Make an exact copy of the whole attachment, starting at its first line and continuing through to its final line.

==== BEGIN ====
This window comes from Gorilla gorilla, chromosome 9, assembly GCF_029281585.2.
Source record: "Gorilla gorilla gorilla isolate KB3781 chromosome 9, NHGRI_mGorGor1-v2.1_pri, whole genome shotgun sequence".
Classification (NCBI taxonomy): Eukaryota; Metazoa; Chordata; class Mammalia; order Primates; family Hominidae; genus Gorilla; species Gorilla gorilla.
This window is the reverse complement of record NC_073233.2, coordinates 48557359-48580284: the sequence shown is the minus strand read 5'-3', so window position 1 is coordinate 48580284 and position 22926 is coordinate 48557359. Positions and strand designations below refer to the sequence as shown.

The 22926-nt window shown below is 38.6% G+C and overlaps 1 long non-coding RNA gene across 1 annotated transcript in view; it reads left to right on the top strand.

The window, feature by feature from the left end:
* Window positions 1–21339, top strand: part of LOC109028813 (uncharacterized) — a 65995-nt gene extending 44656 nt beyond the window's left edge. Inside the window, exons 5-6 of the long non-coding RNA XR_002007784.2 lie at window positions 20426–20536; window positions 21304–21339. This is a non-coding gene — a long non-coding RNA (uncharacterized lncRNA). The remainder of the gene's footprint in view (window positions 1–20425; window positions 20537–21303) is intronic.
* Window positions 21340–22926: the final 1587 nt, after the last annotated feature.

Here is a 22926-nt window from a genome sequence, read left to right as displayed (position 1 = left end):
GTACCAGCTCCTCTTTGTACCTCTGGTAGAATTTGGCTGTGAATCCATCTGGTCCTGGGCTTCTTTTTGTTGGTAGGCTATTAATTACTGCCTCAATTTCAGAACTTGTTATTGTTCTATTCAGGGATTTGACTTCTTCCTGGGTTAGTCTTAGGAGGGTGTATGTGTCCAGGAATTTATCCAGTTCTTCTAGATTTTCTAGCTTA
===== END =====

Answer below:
This window comes from Gorilla gorilla, chromosome 9, assembly GCF_029281585.2.
Source record: "Gorilla gorilla gorilla isolate KB3781 chromosome 9, NHGRI_mGorGor1-v2.1_pri, whole genome shotgun sequence".
Classification (NCBI taxonomy): Eukaryota; Metazoa; Chordata; class Mammalia; order Primates; family Hominidae; genus Gorilla; species Gorilla gorilla.
This window is the reverse complement of record NC_073233.2, coordinates 48557359-48580284: the sequence shown is the minus strand read 5'-3', so window position 1 is coordinate 48580284 and position 22926 is coordinate 48557359. Positions and strand designations below refer to the sequence as shown.

The 22926-nt window shown below is 38.6% G+C and overlaps 1 long non-coding RNA gene across 1 annotated transcript in view; it reads left to right on the top strand.

The window, feature by feature from the left end:
* Window positions 1–21339, top strand: part of LOC109028813 (uncharacterized) — a 65995-nt gene extending 44656 nt beyond the window's left edge. Inside the window, exons 5-6 of the long non-coding RNA XR_002007784.2 lie at window positions 20426–20536; window positions 21304–21339. This is a non-coding gene — a long non-coding RNA (uncharacterized lncRNA). The remainder of the gene's footprint in view (window positions 1–20425; window positions 20537–21303) is intronic.
* Window positions 21340–22926: the final 1587 nt, after the last annotated feature.

Here is a 22926-nt window from a genome sequence, read left to right as displayed (position 1 = left end):
GTACCAGCTCCTCTTTGTACCTCTGGTAGAATTTGGCTGTGAATCCATCTGGTCCTGGGCTTCTTTTTGTTGGTAGGCTATTAATTACTGCCTCAATTTCAGAACTTGTTATTGTTCTATTCAGGGATTTGACTTCTTCCTGGGTTAGTCTTAGGAGGGTGTATGTGTCCAGGAATTTATCCAGTTCTTCTAGATTTTCTAGCTTA